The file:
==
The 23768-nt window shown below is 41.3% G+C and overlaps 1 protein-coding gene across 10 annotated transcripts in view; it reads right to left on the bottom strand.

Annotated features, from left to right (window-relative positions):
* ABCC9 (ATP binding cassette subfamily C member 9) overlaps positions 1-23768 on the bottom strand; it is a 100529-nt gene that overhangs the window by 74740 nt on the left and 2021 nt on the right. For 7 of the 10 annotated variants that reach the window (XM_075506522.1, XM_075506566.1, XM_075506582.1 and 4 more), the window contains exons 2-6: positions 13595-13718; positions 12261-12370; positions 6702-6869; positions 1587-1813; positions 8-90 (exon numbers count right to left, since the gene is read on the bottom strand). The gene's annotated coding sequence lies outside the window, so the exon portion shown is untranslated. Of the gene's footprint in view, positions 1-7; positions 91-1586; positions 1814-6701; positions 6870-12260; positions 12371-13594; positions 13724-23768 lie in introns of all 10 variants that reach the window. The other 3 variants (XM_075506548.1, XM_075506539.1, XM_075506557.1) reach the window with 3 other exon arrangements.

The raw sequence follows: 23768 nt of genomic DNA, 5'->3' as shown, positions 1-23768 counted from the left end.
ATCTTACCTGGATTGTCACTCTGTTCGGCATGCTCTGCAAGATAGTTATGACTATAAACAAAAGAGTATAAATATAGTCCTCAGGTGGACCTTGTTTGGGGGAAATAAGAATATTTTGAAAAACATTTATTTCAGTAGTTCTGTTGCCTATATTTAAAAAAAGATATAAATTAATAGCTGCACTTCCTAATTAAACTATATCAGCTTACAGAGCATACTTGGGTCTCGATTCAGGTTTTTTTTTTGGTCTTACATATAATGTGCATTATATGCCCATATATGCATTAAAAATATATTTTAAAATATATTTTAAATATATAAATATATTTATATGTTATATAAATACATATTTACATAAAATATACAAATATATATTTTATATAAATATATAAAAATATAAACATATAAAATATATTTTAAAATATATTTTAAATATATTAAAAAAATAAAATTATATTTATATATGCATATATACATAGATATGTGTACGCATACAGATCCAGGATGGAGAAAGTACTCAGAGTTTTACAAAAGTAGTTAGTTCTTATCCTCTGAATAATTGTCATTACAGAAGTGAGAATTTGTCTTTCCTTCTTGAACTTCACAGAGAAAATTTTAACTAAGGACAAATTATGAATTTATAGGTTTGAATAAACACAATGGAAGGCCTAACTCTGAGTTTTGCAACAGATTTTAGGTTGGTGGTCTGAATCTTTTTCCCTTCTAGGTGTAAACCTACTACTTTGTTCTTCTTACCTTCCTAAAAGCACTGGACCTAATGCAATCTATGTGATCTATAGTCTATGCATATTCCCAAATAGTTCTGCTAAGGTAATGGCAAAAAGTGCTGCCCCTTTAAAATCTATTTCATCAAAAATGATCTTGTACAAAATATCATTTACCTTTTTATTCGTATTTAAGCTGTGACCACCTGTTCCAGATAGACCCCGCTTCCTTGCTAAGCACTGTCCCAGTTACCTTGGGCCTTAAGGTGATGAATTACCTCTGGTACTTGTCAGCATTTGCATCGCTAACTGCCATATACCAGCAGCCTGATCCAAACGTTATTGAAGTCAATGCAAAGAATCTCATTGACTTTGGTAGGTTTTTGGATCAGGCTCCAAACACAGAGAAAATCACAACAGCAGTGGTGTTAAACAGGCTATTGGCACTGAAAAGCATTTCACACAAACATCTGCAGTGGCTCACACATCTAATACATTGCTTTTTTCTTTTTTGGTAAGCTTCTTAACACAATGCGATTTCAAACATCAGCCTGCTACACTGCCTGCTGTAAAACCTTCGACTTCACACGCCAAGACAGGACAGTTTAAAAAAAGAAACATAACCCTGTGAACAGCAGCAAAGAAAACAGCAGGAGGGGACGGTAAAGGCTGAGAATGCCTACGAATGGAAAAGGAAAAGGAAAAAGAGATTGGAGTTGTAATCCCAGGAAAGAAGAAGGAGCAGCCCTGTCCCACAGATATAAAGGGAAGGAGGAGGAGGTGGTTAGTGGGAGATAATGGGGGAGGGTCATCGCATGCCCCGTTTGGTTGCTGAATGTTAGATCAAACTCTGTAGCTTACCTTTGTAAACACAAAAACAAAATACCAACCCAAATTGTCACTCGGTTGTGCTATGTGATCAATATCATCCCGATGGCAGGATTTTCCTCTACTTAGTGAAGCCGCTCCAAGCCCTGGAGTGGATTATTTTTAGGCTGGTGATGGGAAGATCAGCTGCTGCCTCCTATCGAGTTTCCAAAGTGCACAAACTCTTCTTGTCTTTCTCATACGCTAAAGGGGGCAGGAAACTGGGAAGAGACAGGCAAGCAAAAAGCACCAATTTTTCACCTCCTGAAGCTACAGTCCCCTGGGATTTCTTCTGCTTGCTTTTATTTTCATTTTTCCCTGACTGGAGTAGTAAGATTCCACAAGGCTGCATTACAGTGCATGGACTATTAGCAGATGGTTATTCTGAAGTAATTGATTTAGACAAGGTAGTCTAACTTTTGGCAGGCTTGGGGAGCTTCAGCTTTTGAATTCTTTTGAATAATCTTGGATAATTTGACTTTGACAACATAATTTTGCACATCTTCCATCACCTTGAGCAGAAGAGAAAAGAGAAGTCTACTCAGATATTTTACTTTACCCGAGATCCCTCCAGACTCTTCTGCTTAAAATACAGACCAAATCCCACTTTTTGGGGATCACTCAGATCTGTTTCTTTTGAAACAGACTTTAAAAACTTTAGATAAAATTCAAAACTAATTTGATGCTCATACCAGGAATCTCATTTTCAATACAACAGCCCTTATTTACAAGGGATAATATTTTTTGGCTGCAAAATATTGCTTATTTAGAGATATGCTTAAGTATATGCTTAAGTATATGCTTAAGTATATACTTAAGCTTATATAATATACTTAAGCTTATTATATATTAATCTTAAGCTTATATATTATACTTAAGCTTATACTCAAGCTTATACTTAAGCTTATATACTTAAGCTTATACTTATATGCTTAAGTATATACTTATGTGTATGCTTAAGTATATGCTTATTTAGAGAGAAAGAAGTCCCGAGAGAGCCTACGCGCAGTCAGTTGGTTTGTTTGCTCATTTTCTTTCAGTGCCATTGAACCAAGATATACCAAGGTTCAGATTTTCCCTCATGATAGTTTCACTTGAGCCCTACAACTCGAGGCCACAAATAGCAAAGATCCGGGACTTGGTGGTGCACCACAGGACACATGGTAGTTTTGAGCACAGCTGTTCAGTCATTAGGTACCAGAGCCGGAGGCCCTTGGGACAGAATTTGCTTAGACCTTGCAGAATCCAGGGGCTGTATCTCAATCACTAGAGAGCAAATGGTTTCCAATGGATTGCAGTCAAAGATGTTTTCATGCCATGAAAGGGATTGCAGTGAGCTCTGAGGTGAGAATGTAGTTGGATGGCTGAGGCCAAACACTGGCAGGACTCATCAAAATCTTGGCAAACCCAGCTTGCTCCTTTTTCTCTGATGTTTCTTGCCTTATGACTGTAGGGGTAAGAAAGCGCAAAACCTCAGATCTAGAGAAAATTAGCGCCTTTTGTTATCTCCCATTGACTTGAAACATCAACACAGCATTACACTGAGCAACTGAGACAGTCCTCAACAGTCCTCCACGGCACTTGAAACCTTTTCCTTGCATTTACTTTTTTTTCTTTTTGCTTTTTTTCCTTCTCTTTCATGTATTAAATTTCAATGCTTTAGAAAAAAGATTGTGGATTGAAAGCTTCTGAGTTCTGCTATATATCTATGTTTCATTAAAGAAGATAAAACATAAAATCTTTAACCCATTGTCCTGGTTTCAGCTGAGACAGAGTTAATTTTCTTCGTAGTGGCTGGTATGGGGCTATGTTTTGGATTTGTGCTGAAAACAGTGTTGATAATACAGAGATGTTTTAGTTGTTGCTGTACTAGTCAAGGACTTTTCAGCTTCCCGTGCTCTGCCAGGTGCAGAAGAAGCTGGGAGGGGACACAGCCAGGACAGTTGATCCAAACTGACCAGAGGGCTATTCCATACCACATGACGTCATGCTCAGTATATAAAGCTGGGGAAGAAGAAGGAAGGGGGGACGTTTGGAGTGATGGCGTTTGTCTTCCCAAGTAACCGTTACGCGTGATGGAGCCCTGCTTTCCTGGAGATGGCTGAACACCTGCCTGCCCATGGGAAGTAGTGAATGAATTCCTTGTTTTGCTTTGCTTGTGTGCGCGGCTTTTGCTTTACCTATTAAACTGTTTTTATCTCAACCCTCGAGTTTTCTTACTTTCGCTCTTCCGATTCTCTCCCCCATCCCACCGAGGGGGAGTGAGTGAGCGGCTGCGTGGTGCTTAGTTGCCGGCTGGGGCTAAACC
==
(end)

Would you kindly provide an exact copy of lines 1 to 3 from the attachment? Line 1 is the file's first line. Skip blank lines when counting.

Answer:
The 23768-nt window shown below is 41.3% G+C and overlaps 1 protein-coding gene across 10 annotated transcripts in view; it reads right to left on the bottom strand.

Annotated features, from left to right (window-relative positions):
* ABCC9 (ATP binding cassette subfamily C member 9) overlaps positions 1-23768 on the bottom strand; it is a 100529-nt gene that overhangs the window by 74740 nt on the left and 2021 nt on the right. For 7 of the 10 annotated variants that reach the window (XM_075506522.1, XM_075506566.1, XM_075506582.1 and 4 more), the window contains exons 2-6: positions 13595-13718; positions 12261-12370; positions 6702-6869; positions 1587-1813; positions 8-90 (exon numbers count right to left, since the gene is read on the bottom strand). The gene's annotated coding sequence lies outside the window, so the exon portion shown is untranslated. Of the gene's footprint in view, positions 1-7; positions 91-1586; positions 1814-6701; positions 6870-12260; positions 12371-13594; positions 13724-23768 lie in introns of all 10 variants that reach the window. The other 3 variants (XM_075506548.1, XM_075506539.1, XM_075506557.1) reach the window with 3 other exon arrangements.